Understanding the double-edged sword of AI in cybersecurity

As artificial intelligence (AI) continues to advance, its impact on cybersecurity grows more significant. AI is an incredibly powerful tool in the hands of both cyberattackers and defenders, playing a pivotal role in the evolving landscape of digital threats and security defence mechanisms.

The role of AI in cyberattacks

  • The incorporation of AI improves malicious social engineering campaigns, creating a new era where cyberthreat actors are more convincingly deceptive. With access to vast amounts of data, cyberthreat actors can both increase the success and effectiveness of large-scale phishing campaigns or use this data to spread disinformation online. Correlating massive volumes of data enables cyberthreat actors to provide more convincing narratives targeted at specific users by considering time zones, keywords, geographical information, and language nuances. The resulting messages are highly targeted, more sophisticated, with fewer grammatical errors, and are highly believable. The emergence of deepfakes, hyper-realistic audiovisual fabrications powered by AI, creates novel avenues for deceiving targets, marking a dangerous evolution in the arsenal available to cyber adversaries.
  • AI enables ease of automation, reconnaissance, and exploitation. The exploitation of vulnerable systems has become more efficient due to the incorporation of AI into the cyberattack kill chain (referring to MITRE’s ATT&CK Framework). Automated tools can scan for weaknesses with malicious intent, aiding in the rapid development of exploits, zero-day attacks, and malicious software. The sheer volume of scanning that AI enables increases the likelihood of attackers gathering the information they need to carry out their attacks and successfully orchestrate a malicious event.
  • AI has significantly raised the bar for attacker techniques and sophistication. For instance, threat actors are using search engine ads as vectors for phishing attacks, directing victims to malicious websites that impersonate major financial institutions in various regions, including Asia-Pacific. The increase in exploit development and the discovery of vulnerabilities could also indicate the overall increased sophistication due to AI use in cyberthreat actor targeting.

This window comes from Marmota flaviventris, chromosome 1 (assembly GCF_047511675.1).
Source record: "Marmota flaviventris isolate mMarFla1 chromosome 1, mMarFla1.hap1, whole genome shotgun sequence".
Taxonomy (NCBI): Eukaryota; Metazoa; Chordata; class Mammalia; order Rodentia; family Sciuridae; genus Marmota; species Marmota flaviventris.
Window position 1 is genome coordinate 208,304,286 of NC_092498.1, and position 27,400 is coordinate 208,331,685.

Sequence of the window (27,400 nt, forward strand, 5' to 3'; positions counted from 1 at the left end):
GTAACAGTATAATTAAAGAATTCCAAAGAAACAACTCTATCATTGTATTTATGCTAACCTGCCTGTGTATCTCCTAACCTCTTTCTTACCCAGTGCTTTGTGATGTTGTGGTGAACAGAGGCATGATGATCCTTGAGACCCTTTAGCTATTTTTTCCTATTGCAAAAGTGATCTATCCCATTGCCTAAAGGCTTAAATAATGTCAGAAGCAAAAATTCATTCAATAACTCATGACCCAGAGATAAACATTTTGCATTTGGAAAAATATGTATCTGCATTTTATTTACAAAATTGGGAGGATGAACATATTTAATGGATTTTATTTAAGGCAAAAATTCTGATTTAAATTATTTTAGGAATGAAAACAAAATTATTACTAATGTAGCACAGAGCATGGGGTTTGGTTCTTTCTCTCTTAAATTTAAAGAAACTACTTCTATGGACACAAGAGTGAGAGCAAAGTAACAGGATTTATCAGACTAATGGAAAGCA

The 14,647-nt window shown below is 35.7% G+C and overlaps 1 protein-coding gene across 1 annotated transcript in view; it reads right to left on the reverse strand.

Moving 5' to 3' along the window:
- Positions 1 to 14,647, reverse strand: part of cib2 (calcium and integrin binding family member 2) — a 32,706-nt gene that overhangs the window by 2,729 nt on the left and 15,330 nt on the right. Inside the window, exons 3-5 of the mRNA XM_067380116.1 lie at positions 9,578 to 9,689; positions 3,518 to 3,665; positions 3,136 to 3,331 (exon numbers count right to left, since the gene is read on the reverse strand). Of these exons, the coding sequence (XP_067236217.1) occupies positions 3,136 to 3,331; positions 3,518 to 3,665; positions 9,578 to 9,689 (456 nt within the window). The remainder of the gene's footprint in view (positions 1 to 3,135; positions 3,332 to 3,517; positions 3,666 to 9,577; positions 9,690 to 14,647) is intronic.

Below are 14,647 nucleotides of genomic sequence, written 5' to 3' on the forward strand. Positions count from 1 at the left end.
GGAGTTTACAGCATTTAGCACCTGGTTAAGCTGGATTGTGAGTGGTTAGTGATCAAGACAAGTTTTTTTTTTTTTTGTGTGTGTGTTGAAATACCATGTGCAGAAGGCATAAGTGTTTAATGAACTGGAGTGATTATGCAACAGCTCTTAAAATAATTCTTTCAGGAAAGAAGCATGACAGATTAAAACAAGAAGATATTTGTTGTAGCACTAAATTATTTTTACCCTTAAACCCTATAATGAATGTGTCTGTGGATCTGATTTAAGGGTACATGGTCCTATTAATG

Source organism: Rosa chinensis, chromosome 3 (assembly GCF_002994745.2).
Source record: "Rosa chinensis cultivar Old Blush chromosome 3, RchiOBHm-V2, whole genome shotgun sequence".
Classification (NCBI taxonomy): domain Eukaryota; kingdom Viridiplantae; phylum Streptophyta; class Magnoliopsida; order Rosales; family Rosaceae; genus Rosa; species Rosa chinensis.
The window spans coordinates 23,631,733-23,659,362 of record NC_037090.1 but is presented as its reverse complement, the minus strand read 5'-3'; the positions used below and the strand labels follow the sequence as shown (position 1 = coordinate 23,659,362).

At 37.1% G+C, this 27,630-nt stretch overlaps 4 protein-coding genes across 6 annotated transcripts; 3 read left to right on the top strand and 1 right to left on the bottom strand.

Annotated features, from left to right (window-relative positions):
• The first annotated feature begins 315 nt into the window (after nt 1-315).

• By manipulating AI algorithms, cyberthreat actors are also manipulating the data consumed by these algorithms. By inserting incorrect information into legitimate but compromised sources, they can “poison” AI systems, causing them to err or export bad information. This sort of adversarial attack involves feeding AI systems bad data to subvert their intended purpose. Intentional corruption of code and data represents a significant challenge, as developers have yet to devise a foolproof defence. As it stands for any machine learning — bad data in equals bad data out.

The role of AI in cyber defence 

While attackers are leveraging AI to craft more sophisticated attacks, cybersecurity professionals are employing AI to bolster defences.

  • AI-driven security systems can analyse vast amounts of data to identify patterns indicative of cyberthreats, providing a proactive approach to threat detection. Machine learning algorithms are being trained to recognise the signs of an intrusion, identifying them before any significant damage is done.
  • Specifically, enhanced AI systems are adept at monitoring networks for unusual activities that could indicate a security breach. By continuously analysing network traffic, these systems can detect anomalies that deviate from normal patterns, such as unusual login times, high data traffic, or unrecognised IP addresses. Machine learning algorithms within these systems learn over time, reducing false positives and increasing their accuracy in identifying genuine threats.
  • AI can forecast potential vulnerabilities and attack vectors before they are exploited by leveraging predictive and behavioural analytics. This allows organisations to patch security gaps and reinforce their defences proactively, ahead of attackers discovering these weak spots.
  • AI-driven behavioural analytics take threat detection a step further by understanding the normal behaviour of users and entities within a network. This deep learning aspect of AI can distinguish between legitimate user actions and potential threats by detecting behavioural anomalies, such as sudden changes in file access patterns or data transfer volumes, which could signify a compromised account or an insider threat.
  • AI can enhance and increase cyber defender capabilities and triaging. By sifting through massive data sets and identifying threats, AI frees up human analysts to focus on more complex tasks such as threat hunting, forensic analysis, automatically combining different source information, and strategic security planning. This collaboration between human intelligence and artificial intelligence will most assuredly result in a more robust cyber defensive posture.

The arms race between cyberattackers and defenders continues to accelerate with the integration of AI into their arsenals. While AI presents formidable challenges in the form of more sophisticated and targeted cyberattacks, it also offers powerful tools for cybersecurity professionals to protect digital assets, networks, and systems. As we navigate this new landscape, it is imperative that we continue to develop innovative AI-driven solutions to stay ahead of threats and safeguard against the malicious use of this technology.